SHAMEFUL TREND

Many girls turn to sex to acquire sanitary towels — lobby

Kalonzo Musyoka Foundation advocates a free mandatory supply of pads to keep teens away from sex.

In Summary

• Girls agree to have sex in return for sanitary towels.

• The problem worsened when Covid-19 struck, leading to the long closure of schools.

Jubilant teenagers at Al Mansoor Recue Centre in Kilifi on Saturday. They received sanitary pads from the Girl Child Outreach wing of the Kalonzo Musyoka Foundation. Seated is project coordinator Miriam Syengo.
Jubilant teenagers at Al Mansoor Recue Centre in Kilifi on Saturday. They received sanitary pads from the Girl Child Outreach wing of the Kalonzo Musyoka Foundation. Seated is project coordinator Miriam Syengo.
Image: COURTESY

The Girl Child Outreach project run by Kalonzo Musyoka Foundation is advocating a mandatory free supply of sanitary pads to keep girls away from sex.

Coordinator Miriam Syengo said on Sunday the group had been disturbed by its finding that lack of sanitary towels drives girls into having sex, which results in teen pregnancies.

Syengo, in a statement, said cases of young girls engaging in sex to get money to buy sanitary pads are commonplace.

“The main problem we discovered was that due to lack of sanitary towels, girls are forced to give sex in exchange for sanitary towels. This is heartbreaking being in the 21st century. We should have free sanitary towels given to all girls,” she said.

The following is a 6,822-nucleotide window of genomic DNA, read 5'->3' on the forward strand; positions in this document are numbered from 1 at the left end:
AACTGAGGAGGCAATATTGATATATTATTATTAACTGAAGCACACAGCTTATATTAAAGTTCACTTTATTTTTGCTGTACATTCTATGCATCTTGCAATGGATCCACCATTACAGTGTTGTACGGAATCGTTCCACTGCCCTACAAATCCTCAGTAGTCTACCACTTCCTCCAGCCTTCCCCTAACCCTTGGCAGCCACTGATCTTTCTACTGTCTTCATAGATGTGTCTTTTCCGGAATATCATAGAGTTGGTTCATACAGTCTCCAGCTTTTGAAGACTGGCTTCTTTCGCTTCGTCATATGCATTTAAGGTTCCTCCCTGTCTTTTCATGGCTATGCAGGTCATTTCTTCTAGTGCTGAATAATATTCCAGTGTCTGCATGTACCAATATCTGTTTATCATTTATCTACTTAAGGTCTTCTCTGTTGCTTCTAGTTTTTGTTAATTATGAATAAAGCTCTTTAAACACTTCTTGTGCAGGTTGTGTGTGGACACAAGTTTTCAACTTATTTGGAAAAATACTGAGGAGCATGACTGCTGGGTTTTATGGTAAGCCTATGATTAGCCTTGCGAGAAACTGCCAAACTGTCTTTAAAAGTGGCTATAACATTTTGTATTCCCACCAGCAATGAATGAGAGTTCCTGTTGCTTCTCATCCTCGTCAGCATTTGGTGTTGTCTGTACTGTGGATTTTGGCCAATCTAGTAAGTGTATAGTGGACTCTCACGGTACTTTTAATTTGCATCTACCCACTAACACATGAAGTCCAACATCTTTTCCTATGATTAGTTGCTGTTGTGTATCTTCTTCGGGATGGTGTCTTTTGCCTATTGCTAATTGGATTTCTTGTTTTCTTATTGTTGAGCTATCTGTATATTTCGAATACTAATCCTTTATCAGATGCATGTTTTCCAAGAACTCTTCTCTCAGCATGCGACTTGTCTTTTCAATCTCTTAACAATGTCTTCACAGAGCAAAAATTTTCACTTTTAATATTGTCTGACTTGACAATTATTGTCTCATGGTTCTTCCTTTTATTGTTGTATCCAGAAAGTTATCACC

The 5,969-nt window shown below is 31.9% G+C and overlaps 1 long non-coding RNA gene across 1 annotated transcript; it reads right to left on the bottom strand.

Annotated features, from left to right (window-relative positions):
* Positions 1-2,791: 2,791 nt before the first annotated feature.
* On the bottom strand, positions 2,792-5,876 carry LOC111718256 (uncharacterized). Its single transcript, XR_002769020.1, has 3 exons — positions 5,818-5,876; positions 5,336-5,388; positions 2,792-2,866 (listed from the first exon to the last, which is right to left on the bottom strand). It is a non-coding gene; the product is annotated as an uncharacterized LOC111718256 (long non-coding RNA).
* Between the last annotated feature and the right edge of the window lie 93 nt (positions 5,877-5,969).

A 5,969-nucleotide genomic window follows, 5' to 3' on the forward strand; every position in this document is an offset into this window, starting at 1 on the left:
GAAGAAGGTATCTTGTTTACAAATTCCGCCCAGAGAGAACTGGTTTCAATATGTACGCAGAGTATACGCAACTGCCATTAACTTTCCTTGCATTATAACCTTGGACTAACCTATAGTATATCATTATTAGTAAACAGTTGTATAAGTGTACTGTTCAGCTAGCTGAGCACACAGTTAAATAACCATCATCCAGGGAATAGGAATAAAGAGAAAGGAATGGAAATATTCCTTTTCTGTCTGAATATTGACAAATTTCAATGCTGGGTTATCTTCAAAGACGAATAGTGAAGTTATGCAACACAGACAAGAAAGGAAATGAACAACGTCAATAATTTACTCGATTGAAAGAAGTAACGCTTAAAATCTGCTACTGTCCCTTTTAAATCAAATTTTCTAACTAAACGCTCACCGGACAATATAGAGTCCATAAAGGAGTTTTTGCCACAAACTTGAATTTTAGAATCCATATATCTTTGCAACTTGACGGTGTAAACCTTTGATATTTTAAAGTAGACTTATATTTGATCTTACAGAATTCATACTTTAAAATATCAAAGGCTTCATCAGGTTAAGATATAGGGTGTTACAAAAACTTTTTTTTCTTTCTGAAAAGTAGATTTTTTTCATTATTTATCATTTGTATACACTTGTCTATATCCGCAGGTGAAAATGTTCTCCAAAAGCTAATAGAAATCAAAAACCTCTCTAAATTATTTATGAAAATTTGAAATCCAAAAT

She said the Girl Child Outreach project was established last October as the number of pregnant girls surged. The situation was aggravated by Covid-19-induced shutting of schools.

She pointed out that they will reach out to and educate teenage girls on sex and menstrual hygiene, and empower and support young teenage mothers. The group also distributed free sanitary pads.

"As KMF, we decided to talk to the girls through the Gild Child Outreach wing and establish the challenges they are faced with. We have tried to put them back to school and assisted them in our own little way,” she said.

Last Saturday, they visited Al Mansoor Rescue Centre in Kilifi. Syengo said they had also met and assisted girls and teenage mothers in Nairobi’s Kibera, Kamulu and Embakasi areas and others in West Pokot and Kajiado.

She said they have so far supported at least 700 teenage mothers in different counties. “We have so far managed to get 276 of them back in school, with 135 resuming classes in high schools.”

She, however, lamented that most teen mothers are reluctant to go back to school for fear that they would be derided and become the laughing stock of fellow learners.

“Some feel embarrassed their schoolmates would deride them for giving birth and they find that too much to bear. Others end up escaping and even lose their children when forced to be in school,” she said, assuring, however, that they are committed to ensuring all of them resume learning. 

Jubilant teenagers at Al Mansoor Recue Centre in Kilifi on Saturday. They received sanitary pads from the Girl Child Outreach wing of the Kalonzo Musyoka Foundation. Seated is project coordinator Miriam Syengo.
Jubilant teenagers at Al Mansoor Recue Centre in Kilifi on Saturday. They received sanitary pads from the Girl Child Outreach wing of the Kalonzo Musyoka Foundation. Seated is project coordinator Miriam Syengo.
Image: COURTESY